Accordingly, the Court finds there was no error in the ALJ's hypothetical questions to the VE which did not include the limitations suggested by Dr. Lee. Rollins v. Massanari, 261 F.3d 853, 857 (9th Cir. 2001) ("Because the ALJ included all of the limitations that he found to exist, and because his findings were supported by substantial evidence, the ALJ did not err in omitting the other limitations that Rollins had claimed, but had failed to prove.").

E. Credibility of Plaintiff's Wife

Plaintiff contends the ALJ improperly assessed the credibility of Plaintiff's wife. (JS at 19-20.) Plaintiff argues that the ALJ's reasons for rejecting the credibility of Plaintiff's wife were false because there was significant objective evidence to support her testimony, and that her testimony was consistent with Dr. Lee's opinion. (Id. at 20.) Defendant argues that the ALJ provided germane reasons to reasonably conclude that the testimony of Plaintiff's wife was inconsistent with the medical record. (Id. at 21.)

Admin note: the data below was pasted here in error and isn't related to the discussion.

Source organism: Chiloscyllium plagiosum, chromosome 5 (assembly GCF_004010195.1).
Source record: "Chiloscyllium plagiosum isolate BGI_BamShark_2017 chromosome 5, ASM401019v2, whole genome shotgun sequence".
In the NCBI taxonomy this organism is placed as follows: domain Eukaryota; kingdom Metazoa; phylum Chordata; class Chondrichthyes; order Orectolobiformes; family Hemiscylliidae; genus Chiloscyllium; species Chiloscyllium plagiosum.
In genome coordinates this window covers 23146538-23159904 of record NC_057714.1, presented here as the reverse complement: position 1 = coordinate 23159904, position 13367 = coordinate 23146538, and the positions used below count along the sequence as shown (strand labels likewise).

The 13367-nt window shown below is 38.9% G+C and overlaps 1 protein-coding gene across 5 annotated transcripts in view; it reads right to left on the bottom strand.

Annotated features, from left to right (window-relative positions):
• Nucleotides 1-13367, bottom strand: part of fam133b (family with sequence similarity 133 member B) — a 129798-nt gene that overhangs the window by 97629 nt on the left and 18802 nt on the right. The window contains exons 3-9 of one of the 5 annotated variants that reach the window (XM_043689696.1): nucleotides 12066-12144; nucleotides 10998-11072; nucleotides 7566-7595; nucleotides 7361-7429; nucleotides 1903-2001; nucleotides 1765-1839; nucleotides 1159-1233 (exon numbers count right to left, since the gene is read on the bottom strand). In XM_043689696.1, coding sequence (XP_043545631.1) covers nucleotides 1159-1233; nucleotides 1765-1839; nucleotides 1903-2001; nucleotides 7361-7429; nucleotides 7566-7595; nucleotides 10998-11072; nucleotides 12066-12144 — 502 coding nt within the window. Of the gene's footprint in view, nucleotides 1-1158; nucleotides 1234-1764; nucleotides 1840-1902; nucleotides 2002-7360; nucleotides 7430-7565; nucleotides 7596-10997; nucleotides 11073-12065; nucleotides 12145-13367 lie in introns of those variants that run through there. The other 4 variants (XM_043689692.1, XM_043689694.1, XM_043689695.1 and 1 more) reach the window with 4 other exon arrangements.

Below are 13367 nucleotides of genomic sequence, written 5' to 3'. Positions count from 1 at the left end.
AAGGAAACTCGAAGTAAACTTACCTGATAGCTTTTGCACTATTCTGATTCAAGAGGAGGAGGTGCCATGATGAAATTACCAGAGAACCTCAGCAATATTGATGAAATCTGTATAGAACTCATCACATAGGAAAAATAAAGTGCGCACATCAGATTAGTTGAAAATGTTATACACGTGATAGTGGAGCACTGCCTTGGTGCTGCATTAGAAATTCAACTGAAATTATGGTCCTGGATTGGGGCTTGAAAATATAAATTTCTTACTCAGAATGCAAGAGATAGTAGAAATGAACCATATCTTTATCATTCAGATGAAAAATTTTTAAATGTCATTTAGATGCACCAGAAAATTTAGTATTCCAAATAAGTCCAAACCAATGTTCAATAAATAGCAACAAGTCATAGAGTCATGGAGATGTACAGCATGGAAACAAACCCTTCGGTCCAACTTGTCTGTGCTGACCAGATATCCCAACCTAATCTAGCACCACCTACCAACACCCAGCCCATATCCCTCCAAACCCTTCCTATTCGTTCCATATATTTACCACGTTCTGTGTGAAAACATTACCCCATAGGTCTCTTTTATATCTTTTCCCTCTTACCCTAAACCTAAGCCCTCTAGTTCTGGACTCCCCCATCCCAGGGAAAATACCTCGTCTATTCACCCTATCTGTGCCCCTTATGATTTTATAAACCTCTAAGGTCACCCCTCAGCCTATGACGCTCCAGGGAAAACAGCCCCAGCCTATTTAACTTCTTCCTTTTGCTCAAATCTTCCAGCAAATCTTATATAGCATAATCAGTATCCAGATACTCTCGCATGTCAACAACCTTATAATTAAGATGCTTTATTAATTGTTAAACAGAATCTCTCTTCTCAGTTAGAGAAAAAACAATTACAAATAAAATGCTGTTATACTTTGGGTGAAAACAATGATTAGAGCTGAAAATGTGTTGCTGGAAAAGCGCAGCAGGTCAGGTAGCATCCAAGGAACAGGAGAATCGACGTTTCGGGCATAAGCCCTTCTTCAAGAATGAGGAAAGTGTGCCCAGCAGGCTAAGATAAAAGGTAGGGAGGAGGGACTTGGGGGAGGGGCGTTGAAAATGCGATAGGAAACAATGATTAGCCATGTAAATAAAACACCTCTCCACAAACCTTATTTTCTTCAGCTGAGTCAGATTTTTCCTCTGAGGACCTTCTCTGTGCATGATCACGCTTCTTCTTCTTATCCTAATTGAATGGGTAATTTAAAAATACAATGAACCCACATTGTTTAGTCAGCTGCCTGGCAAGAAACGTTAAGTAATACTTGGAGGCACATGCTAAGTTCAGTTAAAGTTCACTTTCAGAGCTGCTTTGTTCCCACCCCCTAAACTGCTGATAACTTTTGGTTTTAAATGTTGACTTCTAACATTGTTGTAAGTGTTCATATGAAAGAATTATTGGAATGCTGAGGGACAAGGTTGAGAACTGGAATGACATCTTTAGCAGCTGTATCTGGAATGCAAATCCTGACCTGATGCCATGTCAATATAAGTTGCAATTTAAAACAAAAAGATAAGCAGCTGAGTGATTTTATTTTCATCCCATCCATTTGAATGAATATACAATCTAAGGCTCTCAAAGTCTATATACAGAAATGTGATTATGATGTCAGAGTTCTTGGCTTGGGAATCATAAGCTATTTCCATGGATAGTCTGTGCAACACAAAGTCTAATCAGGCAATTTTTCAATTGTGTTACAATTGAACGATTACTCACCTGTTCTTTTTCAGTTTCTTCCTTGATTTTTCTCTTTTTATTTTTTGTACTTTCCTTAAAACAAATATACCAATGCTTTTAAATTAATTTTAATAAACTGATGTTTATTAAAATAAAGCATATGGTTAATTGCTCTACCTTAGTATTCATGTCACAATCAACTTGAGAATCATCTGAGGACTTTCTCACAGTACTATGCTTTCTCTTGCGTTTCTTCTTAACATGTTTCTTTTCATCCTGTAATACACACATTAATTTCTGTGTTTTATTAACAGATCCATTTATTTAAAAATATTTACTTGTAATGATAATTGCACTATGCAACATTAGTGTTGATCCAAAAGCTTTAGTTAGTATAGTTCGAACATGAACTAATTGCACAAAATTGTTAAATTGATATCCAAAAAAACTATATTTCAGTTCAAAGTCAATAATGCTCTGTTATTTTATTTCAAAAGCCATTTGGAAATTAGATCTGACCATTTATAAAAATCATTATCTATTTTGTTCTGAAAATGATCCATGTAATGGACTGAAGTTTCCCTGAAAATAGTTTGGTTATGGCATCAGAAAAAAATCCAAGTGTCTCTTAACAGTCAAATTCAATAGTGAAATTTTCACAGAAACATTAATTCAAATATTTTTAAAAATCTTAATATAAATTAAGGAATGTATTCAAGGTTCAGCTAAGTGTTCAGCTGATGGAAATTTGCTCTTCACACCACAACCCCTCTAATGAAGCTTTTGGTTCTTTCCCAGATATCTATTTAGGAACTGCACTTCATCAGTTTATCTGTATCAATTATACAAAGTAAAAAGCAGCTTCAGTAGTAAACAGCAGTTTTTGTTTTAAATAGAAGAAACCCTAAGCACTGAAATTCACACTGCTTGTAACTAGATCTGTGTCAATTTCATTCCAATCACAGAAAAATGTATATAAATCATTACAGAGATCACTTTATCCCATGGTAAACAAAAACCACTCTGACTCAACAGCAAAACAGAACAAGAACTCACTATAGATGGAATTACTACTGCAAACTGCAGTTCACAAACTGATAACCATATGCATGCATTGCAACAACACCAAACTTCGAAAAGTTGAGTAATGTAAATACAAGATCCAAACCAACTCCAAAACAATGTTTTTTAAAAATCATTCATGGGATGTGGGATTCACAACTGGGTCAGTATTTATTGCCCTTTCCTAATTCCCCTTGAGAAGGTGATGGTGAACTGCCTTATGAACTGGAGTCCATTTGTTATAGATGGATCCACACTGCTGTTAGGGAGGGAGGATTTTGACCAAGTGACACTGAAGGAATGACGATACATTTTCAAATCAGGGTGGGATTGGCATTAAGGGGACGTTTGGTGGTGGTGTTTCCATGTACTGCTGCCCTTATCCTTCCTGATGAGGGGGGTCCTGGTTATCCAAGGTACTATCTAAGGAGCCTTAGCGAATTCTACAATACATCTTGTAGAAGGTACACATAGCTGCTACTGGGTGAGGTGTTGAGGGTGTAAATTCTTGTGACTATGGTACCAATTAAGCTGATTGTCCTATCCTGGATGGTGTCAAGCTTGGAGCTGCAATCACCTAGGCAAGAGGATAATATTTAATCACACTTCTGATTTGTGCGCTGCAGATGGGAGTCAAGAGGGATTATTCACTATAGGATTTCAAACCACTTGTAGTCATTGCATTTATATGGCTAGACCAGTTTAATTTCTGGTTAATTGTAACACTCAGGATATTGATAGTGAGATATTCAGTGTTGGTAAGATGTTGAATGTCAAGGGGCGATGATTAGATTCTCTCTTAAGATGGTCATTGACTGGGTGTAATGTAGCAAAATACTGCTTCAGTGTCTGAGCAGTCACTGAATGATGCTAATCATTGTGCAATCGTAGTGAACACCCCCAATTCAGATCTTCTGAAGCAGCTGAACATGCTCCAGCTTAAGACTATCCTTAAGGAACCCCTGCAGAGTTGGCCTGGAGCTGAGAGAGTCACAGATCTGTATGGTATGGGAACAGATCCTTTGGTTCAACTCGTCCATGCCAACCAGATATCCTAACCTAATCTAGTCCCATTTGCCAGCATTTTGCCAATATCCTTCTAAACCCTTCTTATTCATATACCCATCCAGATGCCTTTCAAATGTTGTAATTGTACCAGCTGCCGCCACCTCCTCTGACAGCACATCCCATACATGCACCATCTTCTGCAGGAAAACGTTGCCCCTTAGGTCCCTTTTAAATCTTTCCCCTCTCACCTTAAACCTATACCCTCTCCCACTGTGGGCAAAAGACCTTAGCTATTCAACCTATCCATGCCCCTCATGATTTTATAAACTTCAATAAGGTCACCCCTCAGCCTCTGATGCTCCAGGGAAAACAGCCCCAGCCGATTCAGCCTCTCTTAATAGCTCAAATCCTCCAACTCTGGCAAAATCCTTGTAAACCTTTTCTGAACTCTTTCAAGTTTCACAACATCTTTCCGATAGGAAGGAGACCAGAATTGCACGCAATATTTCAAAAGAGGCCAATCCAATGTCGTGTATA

Here, Plaintiff's wife testified at the hearing that since his June 2003 automobile accident, Plaintiff has had pain in his neck, back, legs, and feet. (See AR at 26. 425-26). She testified that on some days he could not even walk and that his legs were swollen. (Id. at 26, 425). She further testified that his pain worsens later in the day and when the weather is cold. (Id. at 26, 426). She testified that her husband makes coffee, warms up the car, takes the kids to school, and washes dishes. (Id. at 26, 427.) She stated that he could not lift anything heavy or bend. (Id. at 26.)